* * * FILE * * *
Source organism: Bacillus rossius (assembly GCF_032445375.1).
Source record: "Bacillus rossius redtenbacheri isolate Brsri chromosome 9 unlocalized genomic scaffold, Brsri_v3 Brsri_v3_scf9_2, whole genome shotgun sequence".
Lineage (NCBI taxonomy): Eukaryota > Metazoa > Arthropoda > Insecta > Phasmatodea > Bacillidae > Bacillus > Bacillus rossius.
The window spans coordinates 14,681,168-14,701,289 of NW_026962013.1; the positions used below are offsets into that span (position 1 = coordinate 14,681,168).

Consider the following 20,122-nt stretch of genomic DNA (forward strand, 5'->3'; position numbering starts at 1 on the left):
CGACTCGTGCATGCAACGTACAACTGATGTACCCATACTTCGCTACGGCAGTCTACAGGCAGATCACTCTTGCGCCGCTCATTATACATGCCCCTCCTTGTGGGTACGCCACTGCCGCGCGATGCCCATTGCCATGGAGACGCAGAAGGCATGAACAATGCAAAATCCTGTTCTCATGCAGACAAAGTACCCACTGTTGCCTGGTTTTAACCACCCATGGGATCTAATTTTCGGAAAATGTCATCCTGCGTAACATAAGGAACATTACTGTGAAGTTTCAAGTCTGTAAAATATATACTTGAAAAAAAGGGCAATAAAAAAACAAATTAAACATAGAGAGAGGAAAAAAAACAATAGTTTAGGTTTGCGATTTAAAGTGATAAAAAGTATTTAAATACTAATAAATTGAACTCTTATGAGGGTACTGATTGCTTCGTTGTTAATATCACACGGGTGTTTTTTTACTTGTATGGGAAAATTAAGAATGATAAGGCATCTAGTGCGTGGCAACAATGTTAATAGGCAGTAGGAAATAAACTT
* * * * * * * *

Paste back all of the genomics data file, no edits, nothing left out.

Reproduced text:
Source organism: Bacillus rossius (assembly GCF_032445375.1).
Source record: "Bacillus rossius redtenbacheri isolate Brsri chromosome 9 unlocalized genomic scaffold, Brsri_v3 Brsri_v3_scf9_2, whole genome shotgun sequence".
Lineage (NCBI taxonomy): Eukaryota > Metazoa > Arthropoda > Insecta > Phasmatodea > Bacillidae > Bacillus > Bacillus rossius.
The window spans coordinates 14,681,168-14,701,289 of NW_026962013.1; the positions used below are offsets into that span (position 1 = coordinate 14,681,168).

Consider the following 20,122-nt stretch of genomic DNA (forward strand, 5'->3'; position numbering starts at 1 on the left):
CGACTCGTGCATGCAACGTACAACTGATGTACCCATACTTCGCTACGGCAGTCTACAGGCAGATCACTCTTGCGCCGCTCATTATACATGCCCCTCCTTGTGGGTACGCCACTGCCGCGCGATGCCCATTGCCATGGAGACGCAGAAGGCATGAACAATGCAAAATCCTGTTCTCATGCAGACAAAGTACCCACTGTTGCCTGGTTTTAACCACCCATGGGATCTAATTTTCGGAAAATGTCATCCTGCGTAACATAAGGAACATTACTGTGAAGTTTCAAGTCTGTAAAATATATACTTGAAAAAAAGGGCAATAAAAAAACAAATTAAACATAGAGAGAGGAAAAAAAACAATAGTTTAGGTTTGCGATTTAAAGTGATAAAAAGTATTTAAATACTAATAAATTGAACTCTTATGAGGGTACTGATTGCTTCGTTGTTAATATCACACGGGTGTTTTTTTACTTGTATGGGAAAATTAAGAATGATAAGGCATCTAGTGCGTGGCAACAATGTTAATAGGCAGTAGGAAATAAACTT